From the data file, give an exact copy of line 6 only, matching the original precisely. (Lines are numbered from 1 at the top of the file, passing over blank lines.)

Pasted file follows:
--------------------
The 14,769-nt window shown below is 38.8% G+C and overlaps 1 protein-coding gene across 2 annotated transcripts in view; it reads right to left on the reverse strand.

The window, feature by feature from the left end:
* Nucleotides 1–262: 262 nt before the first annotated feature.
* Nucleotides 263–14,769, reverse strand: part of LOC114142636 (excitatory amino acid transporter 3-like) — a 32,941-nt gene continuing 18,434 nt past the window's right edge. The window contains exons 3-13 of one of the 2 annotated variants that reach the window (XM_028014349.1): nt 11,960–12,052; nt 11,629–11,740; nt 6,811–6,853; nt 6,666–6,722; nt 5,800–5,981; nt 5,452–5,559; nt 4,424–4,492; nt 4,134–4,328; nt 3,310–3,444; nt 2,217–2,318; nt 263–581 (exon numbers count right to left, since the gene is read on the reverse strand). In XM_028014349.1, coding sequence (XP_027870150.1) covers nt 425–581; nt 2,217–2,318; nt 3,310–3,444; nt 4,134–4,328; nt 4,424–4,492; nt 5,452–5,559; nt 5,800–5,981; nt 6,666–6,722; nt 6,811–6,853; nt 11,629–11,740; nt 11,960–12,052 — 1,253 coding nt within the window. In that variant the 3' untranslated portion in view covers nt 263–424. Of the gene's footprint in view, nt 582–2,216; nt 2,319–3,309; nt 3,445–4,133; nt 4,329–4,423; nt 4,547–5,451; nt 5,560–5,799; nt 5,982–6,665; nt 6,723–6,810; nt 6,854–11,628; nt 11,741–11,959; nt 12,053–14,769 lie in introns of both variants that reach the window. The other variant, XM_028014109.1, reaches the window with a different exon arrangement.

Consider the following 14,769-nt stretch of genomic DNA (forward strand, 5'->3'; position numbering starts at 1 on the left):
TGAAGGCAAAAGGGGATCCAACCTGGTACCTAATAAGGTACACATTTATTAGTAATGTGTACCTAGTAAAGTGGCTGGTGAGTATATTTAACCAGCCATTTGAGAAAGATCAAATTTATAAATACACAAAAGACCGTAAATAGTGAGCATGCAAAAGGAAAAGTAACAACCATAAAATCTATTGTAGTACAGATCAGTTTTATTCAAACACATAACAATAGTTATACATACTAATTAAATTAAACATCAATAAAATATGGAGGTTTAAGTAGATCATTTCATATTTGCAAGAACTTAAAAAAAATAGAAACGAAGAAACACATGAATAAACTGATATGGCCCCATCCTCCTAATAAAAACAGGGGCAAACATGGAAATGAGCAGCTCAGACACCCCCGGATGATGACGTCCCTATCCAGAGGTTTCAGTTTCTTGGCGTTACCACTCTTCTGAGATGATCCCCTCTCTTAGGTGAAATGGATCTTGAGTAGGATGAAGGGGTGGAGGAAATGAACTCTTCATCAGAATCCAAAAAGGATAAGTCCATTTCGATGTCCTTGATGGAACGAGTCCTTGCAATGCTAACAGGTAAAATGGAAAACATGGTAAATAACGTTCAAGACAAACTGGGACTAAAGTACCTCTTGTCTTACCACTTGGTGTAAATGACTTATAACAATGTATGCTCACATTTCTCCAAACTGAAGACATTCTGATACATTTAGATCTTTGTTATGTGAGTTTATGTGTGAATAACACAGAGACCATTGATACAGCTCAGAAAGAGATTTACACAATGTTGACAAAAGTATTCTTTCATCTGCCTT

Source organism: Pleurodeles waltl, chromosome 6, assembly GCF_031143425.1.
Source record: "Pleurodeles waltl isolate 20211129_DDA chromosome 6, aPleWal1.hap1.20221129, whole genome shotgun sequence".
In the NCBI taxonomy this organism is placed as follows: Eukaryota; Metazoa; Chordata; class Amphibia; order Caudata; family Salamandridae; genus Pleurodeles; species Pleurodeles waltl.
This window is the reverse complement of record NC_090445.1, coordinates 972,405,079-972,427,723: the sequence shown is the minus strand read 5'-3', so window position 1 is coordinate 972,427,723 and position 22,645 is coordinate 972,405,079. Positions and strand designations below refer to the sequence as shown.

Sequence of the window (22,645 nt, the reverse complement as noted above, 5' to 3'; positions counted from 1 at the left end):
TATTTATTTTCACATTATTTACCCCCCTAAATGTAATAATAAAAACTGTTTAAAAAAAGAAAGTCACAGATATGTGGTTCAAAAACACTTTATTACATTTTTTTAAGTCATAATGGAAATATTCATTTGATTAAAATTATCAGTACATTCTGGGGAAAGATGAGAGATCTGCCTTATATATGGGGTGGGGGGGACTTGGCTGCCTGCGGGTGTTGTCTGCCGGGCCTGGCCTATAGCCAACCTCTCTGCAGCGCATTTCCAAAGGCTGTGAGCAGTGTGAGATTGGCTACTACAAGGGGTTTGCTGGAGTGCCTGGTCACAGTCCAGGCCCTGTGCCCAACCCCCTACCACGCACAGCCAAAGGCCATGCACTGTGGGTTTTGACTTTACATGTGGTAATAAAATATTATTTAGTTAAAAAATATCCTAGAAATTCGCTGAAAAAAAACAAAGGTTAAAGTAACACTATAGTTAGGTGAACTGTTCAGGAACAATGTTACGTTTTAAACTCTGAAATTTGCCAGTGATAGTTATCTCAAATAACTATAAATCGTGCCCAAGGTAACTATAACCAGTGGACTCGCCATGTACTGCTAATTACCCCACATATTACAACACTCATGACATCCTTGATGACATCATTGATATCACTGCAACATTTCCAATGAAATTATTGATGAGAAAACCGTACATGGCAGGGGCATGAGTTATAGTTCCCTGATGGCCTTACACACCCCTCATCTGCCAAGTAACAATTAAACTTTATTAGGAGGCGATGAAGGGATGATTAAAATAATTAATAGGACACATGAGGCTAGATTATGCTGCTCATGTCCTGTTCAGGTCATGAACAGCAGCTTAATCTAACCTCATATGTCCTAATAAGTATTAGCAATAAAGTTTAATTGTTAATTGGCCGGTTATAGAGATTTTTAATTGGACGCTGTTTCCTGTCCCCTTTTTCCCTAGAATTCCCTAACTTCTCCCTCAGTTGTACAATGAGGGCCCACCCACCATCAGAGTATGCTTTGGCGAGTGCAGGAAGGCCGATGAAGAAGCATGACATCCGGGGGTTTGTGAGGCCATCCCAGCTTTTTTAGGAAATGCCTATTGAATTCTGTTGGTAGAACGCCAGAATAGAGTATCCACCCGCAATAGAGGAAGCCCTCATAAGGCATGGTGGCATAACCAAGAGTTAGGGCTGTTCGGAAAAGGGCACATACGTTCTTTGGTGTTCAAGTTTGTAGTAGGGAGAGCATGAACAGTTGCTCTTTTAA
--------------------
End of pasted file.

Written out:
TGAAGGCAAAAGGGGATCCAACCTGGTACCTAATAAGGTACACATTTATTAGTAATGTGTACCTAGTAAAGTGGCTGGTGAGTATATTTAACCAGCCATTTGAGAAAGATCAAATTTATAAATACACAAAAGACCGTAAATAGTGAGCATGCAAAAGGAAAAGTAACAACCATAAAATCTATTGTAGTACAGATCAGTTTTATTCAAACACATAACAATAGTTATACATACTAATTAAATTAAACATCAATAAAATATGGAGGTTTAAGTAGATCATTTCATATTTGCAAGAACTTAAAAAAAATAGAAACGAAGAAACACATGAATAAACTGATATGGCCCCATCCTCCTAATAAAAACAGGGGCAAACATGGAAATGAGCAGCTCAGACACCCCCGGATGATGACGTCCCTATCCAGAGGTTTCAGTTTCTTGGCGTTACCACTCTTCTGAGATGATCCCCTCTCTTAGGTGAAATGGATCTTGAGTAGGATGAAGGGGTGGAGGAAATGAACTCTTCATCAGAATCCAAAAAGGATAAGTCCATTTCGATGTCCTTGATGGAACGAGTCCTTGCAATGCTAACAGGTAAAATGGAAAACATGGTAAATAACGTTCAAGACAAACTGGGACTAAAGTACCTCTTGTCTTACCACTTGGTGTAAATGACTTATAACAATGTATGCTCACATTTCTCCAAACTGAAGACATTCTGATACATTTAGATCTTTGTTATGTGAGTTTATGTGTGAATAACACAGAGACCATTGATACAGCTCAGAAAGAGATTTACACAATGTTGACAAAAGTATTCTTTCATCTGCCTT